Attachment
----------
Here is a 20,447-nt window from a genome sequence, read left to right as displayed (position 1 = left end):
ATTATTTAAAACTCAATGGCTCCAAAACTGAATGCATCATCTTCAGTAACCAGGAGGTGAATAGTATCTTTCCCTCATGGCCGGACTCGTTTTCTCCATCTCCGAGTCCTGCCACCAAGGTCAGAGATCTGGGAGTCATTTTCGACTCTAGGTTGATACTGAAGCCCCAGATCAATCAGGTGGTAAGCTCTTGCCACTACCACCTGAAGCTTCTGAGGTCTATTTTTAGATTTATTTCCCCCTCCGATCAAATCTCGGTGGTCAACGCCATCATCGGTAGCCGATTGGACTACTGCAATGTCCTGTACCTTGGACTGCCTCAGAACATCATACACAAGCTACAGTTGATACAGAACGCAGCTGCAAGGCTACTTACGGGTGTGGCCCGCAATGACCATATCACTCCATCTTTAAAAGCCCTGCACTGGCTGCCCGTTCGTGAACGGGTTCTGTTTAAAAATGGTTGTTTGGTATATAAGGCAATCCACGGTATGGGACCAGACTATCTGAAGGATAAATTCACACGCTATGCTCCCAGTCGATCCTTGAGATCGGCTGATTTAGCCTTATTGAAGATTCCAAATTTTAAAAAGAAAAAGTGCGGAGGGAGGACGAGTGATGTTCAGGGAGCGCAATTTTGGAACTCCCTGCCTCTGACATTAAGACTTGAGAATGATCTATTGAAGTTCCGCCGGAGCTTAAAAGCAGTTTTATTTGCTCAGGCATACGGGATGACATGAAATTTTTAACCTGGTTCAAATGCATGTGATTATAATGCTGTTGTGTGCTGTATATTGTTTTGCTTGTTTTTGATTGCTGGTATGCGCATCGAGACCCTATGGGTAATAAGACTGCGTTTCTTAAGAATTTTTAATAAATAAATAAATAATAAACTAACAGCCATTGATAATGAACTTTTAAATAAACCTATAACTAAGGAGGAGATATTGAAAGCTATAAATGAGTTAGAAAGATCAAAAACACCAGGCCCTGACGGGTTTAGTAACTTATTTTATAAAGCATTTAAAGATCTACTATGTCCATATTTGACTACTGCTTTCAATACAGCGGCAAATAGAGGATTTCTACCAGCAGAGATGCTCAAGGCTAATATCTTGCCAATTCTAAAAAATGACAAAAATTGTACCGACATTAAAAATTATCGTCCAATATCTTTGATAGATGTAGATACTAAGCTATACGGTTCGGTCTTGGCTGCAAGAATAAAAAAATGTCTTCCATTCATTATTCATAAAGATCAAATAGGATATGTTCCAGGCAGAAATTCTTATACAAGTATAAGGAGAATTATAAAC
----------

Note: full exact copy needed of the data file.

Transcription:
Here is a 20,447-nt window from a genome sequence, read left to right as displayed (position 1 = left end):
ATTATTTAAAACTCAATGGCTCCAAAACTGAATGCATCATCTTCAGTAACCAGGAGGTGAATAGTATCTTTCCCTCATGGCCGGACTCGTTTTCTCCATCTCCGAGTCCTGCCACCAAGGTCAGAGATCTGGGAGTCATTTTCGACTCTAGGTTGATACTGAAGCCCCAGATCAATCAGGTGGTAAGCTCTTGCCACTACCACCTGAAGCTTCTGAGGTCTATTTTTAGATTTATTTCCCCCTCCGATCAAATCTCGGTGGTCAACGCCATCATCGGTAGCCGATTGGACTACTGCAATGTCCTGTACCTTGGACTGCCTCAGAACATCATACACAAGCTACAGTTGATACAGAACGCAGCTGCAAGGCTACTTACGGGTGTGGCCCGCAATGACCATATCACTCCATCTTTAAAAGCCCTGCACTGGCTGCCCGTTCGTGAACGGGTTCTGTTTAAAAATGGTTGTTTGGTATATAAGGCAATCCACGGTATGGGACCAGACTATCTGAAGGATAAATTCACACGCTATGCTCCCAGTCGATCCTTGAGATCGGCTGATTTAGCCTTATTGAAGATTCCAAATTTTAAAAAGAAAAAGTGCGGAGGGAGGACGAGTGATGTTCAGGGAGCGCAATTTTGGAACTCCCTGCCTCTGACATTAAGACTTGAGAATGATCTATTGAAGTTCCGCCGGAGCTTAAAAGCAGTTTTATTTGCTCAGGCATACGGGATGACATGAAATTTTTAACCTGGTTCAAATGCATGTGATTATAATGCTGTTGTGTGCTGTATATTGTTTTGCTTGTTTTTGATTGCTGGTATGCGCATCGAGACCCTATGGGTAATAAGACTGCGTTTCTTAAGAATTTTTAATAAATAAATAAATAATAAACTAACAGCCATTGATAATGAACTTTTAAATAAACCTATAACTAAGGAGGAGATATTGAAAGCTATAAATGAGTTAGAAAGATCAAAAACACCAGGCCCTGACGGGTTTAGTAACTTATTTTATAAAGCATTTAAAGATCTACTATGTCCATATTTGACTACTGCTTTCAATACAGCGGCAAATAGAGGATTTCTACCAGCAGAGATGCTCAAGGCTAATATCTTGCCAATTCTAAAAAATGACAAAAATTGTACCGACATTAAAAATTATCGTCCAATATCTTTGATAGATGTAGATACTAAGCTATACGGTTCGGTCTTGGCTGCAAGAATAAAAAAATGTCTTCCATTCATTATTCATAAAGATCAAATAGGATATGTTCCAGGCAGAAATTCTTATACAAGTATAAGGAGAATTATAAAC